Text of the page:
In FIG. 4, the imaging module 30 includes at least the housing 42, the photoreceptor 2, the developer roll 41, and the frictional drive apparatus 43 which is depicted as an O-ring wrapped around a non-imaging area 48 of the photoreceptor. The O-ring is in frictional contact with the drive region 49 of the developer roll. The frictional drive apparatus optionally can include a gripping surface 43f provided by for example a layer of a rubber-like material on the drive region 49 of the developer roll to improve the frictional contact. When the imaging module 30 is installed in the printing machine, the frictional drive apparatus 43 on the photoreceptor non-imaging area can contact a friction drive wheel 45 (which can receive power) that is located adjacent the photoreceptor 2.
As described herein, the present invention replaces the more complicated and expensive gear train seen in conventional CRUs with one employing frictional drive. The photoreceptor generally has a larger diameter than the diameter of the drive region of the developer roll to ensure incommensurate surface speeds needed for good toner development. The ratio of radii between the photoreceptor and the drive region of the developer roll determines the surface speed ratio. For a belt driven system incorporated within the CRU, the only source of registration noise would then be differential elastic elongation of the drive belt around its circuit. Since a drive belt must be flexible, elastic elongation is an intrinsic property of a drive belt. However, registration errors can occur for differential elastic elongation, as might occur for stick-slip motion of a photoreceptor in a poor sleeve bearing. Such errors can be minimized below gear-drive noise levels by proper choice of drive belt elastic constants, belt tension, and adequate low friction bearing surfaces for the photoreceptors. Additionally, composite belt designs employing high friction rubber-like surfaces over a non-extensible fiber core, such as in standard drive belt designs, would minimize such differential elastic elongation. The magnitude of elongation errors is proportional with the overall dimensions of the drive belt, which also is proportional with the diameters of the photoreceptors. Consequently, the smaller the photoreceptor diameter driven by a belt, the smaller the absolute registration error due to the belt drive differential elongation.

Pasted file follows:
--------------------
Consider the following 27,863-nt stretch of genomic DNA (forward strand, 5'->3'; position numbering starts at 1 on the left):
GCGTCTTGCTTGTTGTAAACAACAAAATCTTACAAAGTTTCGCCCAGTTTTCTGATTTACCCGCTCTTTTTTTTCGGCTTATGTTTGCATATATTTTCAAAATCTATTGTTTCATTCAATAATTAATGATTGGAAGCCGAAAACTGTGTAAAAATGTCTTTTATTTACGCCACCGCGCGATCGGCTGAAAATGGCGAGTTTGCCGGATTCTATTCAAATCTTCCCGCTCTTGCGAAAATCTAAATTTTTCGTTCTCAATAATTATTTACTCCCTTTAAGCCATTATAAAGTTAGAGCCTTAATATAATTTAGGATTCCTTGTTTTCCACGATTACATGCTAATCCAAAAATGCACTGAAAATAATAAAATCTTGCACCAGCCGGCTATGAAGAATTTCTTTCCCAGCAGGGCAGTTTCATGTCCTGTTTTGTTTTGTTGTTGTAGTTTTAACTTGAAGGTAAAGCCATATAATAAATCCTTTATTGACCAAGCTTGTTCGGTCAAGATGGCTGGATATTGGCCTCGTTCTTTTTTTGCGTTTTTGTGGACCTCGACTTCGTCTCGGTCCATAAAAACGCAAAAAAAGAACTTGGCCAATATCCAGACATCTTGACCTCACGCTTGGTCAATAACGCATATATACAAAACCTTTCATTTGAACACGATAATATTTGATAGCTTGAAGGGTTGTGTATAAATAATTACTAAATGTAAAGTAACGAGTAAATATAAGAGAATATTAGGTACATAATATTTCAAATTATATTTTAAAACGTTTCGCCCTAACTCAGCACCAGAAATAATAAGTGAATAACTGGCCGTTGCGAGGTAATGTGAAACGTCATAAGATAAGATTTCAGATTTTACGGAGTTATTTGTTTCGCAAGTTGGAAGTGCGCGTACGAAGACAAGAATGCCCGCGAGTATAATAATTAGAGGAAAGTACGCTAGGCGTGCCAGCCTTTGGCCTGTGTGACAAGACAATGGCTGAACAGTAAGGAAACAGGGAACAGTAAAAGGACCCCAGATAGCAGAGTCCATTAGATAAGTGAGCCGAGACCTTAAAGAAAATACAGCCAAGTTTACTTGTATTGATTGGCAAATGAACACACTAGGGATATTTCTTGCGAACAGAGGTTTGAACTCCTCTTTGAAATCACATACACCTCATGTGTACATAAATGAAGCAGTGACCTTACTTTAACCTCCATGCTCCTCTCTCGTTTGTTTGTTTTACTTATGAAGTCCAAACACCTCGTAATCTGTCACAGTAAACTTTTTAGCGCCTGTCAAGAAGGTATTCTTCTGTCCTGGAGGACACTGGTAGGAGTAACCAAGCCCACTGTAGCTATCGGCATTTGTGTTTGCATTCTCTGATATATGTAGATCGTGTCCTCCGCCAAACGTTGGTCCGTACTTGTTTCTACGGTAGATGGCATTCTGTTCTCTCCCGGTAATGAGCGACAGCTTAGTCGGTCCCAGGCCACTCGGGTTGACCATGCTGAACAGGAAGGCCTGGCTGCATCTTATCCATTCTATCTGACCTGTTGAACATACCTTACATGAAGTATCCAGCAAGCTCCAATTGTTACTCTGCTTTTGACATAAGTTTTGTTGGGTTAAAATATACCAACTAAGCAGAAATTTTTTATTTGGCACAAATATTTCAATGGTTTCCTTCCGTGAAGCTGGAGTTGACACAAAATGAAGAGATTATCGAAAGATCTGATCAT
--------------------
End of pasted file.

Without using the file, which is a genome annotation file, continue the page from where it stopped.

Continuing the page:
In embodiments of the present invention, the developer roll is driven by a conventional gear system instead of the present frictional drive apparatus. One end region of the developer roll may have either a groove or a smaller diameter section, or even be attached to a smaller diameter flange, to accept for example a belt or friction wheel. The groove/smaller diameter section of the developer roll or the attached flange is referred to as the drive region of the developer roll.